I vividly remember reading the studies that say physicians wait an average of about 20 seconds before interrupting their patients at the start of the interview.  I mentioned that to my preceptor.  “It takes a patient about two minutes to give you what you need to know,” he said.  Touche.  I had overshot that several times.

I was frustrated on a grander scale, thinking about my involvement with health media and my blog, which are distinctly more humanist than scientific.  Had I become too soft, falling for bedside manner at the expense of competence?  There is less coverage in the mainstream media of a major part of health care: correctly diagnosing a set of incredibly non-specific and non-consistent symptoms.  There is little appreciation of the untangling of relevant from irrelevant, particularly when the patient’s narrative may lead you astray and you must rein in the meanderings.

Mainly, I was frustrated that I somehow managed to become too polite to be an effective doctor-in-training.

One of my classmates received similar criticism during a psychiatric interview.  “You took what the patient said at face value and didn’t challenge him enough,” the instructor told him.  That same instructor grilled the patient later in the interview, who immediately became defensive and closed off.  An improvement? I thought, doubtfully.  Is he lying less to you now?

I am frustrated because people who presumably know more than I do are telling me to do things that go against my basic social mores.

“You thanked your patient too much,” my preceptor told me.  “You also asked her too many times if she was comfortable.  That projects anxiousness on your part.”  But she was angry at the entire medical world and I wanted her to trust me, I silently countered.  Plus, I cared if she was comfortable. Plus, she called me adorable.  Plus, I fundamentally disagree with your assessment.

“I want to Eternal Sunshine this entire experience,” I said later to my friend.  But, obviously, Joel and Clementine are doomed to make the same mistakes if they erase wisdom gained from experience.  Embarrassing and painful as it is, I have to mull this one over.

I’m certainly not in denial that I made an uncountable number of mistakes.  I will change.  I will improve.  I will pull off the physical exam.  I will “control my patient.”  But–I will also thank my patient until I’m blue in the face.

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Like a patient etherized upon a chair

“Is it hot in here, or is it just me?”

The patient interrupts himself mid-interview as he shifts in his chair.  He’s sitting directly in the afternoon sun.  He’s squinting.  He fiddles with the zipper on his jacket, pulling the garment halfway off, then back on.

My classmate, the interviewer for the psychiatry session, tells him he is sitting directly in the sun but forgets to suggest he move.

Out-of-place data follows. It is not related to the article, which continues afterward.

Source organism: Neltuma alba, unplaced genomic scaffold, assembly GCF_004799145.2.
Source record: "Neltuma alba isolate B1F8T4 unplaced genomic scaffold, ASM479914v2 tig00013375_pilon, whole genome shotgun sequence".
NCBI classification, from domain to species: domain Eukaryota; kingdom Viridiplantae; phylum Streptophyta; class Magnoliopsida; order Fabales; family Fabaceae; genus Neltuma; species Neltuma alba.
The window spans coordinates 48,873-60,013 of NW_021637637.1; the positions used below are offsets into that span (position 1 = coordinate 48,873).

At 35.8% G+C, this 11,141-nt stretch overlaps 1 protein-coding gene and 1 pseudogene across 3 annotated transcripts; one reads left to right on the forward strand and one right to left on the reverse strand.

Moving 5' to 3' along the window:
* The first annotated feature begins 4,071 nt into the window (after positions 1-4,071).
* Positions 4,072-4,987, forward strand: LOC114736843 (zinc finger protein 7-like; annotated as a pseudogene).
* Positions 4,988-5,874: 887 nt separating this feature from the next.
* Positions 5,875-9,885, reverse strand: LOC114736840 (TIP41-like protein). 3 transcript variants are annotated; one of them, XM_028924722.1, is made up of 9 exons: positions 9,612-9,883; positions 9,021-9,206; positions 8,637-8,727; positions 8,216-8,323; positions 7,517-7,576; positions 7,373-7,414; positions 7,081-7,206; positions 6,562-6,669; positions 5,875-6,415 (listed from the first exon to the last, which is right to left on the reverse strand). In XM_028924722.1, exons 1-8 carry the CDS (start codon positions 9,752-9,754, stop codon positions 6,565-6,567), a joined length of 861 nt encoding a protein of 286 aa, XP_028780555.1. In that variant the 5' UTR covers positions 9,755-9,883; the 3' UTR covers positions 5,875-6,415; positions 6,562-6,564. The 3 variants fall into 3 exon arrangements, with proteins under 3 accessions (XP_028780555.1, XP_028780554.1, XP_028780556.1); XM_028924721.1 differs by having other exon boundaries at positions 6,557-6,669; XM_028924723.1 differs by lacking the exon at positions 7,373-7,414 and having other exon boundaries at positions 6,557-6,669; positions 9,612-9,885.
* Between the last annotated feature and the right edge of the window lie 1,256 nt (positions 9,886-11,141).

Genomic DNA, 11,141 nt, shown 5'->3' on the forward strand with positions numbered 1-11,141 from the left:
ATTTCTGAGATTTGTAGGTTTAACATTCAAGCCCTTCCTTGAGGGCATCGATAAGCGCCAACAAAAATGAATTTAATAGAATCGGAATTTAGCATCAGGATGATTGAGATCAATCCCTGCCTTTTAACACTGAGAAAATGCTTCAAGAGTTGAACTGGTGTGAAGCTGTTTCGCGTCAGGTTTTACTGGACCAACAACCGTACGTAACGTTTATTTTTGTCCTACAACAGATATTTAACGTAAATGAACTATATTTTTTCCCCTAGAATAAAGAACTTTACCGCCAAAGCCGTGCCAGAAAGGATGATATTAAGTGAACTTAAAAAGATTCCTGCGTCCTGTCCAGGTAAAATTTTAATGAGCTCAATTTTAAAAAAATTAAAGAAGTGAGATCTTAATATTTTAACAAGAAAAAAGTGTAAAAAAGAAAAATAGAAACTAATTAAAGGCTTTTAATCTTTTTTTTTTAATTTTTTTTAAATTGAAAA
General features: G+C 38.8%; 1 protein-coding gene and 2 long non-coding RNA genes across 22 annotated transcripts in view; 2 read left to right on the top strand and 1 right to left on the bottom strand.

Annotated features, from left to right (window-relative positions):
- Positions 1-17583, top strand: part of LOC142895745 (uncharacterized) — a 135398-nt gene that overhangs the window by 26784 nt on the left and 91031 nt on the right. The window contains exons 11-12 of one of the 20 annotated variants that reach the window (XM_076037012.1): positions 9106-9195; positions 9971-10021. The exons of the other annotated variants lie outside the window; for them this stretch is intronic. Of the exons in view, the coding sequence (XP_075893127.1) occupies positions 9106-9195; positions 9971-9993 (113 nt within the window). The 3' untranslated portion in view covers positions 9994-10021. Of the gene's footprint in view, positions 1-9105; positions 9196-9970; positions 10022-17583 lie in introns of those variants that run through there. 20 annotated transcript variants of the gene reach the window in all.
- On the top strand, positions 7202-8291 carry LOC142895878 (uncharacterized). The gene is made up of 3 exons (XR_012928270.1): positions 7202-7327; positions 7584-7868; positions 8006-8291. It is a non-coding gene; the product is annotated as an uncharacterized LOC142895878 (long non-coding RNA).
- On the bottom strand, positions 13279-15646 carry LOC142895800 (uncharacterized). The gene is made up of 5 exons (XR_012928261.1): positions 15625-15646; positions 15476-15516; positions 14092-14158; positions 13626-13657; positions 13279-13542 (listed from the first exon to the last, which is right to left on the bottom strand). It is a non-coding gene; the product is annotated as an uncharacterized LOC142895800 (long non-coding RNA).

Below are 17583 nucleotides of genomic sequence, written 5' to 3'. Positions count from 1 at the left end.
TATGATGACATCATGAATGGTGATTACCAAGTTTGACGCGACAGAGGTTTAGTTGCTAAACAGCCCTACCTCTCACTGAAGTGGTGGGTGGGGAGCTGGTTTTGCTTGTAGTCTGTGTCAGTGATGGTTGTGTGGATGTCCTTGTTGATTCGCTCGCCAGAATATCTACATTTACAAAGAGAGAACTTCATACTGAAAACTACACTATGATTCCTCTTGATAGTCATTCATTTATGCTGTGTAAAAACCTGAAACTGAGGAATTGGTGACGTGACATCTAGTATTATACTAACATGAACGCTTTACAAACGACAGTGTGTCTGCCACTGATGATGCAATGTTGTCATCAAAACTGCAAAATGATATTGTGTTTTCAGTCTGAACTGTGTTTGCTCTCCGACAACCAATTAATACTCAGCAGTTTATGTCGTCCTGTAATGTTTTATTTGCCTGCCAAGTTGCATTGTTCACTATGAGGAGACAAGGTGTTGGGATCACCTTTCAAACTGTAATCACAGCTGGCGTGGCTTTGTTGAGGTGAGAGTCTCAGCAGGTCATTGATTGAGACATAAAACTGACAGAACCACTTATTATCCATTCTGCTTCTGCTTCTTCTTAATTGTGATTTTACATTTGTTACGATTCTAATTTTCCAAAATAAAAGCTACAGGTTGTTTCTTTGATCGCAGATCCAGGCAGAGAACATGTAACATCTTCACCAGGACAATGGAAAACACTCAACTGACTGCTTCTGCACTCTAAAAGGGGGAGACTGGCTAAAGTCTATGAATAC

For the remainder of the interview he doesn’t move.  It’s an hour-long interview.  He’s paranoid, suicidal, and incomprehensible.  He lapses into tangents, interrupting those tangents to ask if he’s going on tangents.  Sometimes he forgets the question as he’s answering.  It’s hard to hear what he’s saying because he mumbles.  It’s also hard to hear what he’s saying because the words don’t piece themselves together in structure I can decipher.  Most of what he recalls takes place two decades ago.

He’s still squinting, looking at us curiously, telling us about all the voices he hears at the bus stop.  It’s like they can read his mind.

A large part of me wants to interrupt and drag his chair a foot to his left, or a foot to his right.  Either direction would do.

It’s not hot; it’s just you.

Now he’s quoting a song from 1988.  “Do you understand what I mean?” he keeps asking.  We sense his fervent desire to be understood.  I squint my brain really hard and try to put myself in the literal hot seat with him.  I’m gleaning a vague meaning, but it’s probably not the meaning he means.

And now he’s crying.  He apologizes too much for it.

“Any more questions?” our professor asks as the interview closes, addressing the rest of us onlookers.

What I really want to ask is, why don’t you move?  When you walk out of this room, what other things will paralyze you?  Why can’t I understand your mind’s language, and why can’t you speak my mind’s language?

I don’t have anything to ask, I say.  Not right now.  He’s crying, for god’s sake.  It’s not worth re-opening the topic of his childhood abuse to get another line for the write-up.

After the interview, the professor asks us what we thought of the interaction.  I pause.  The first thought that comes to mind is a rather simple-minded one: I feel really, really bad.

My classmate answers first.  “The patient seemed to have a lot of trouble giving us any sort of timeline.”  I nod in agreement.  The professor talks about the difficulties of having an unreliable narrator.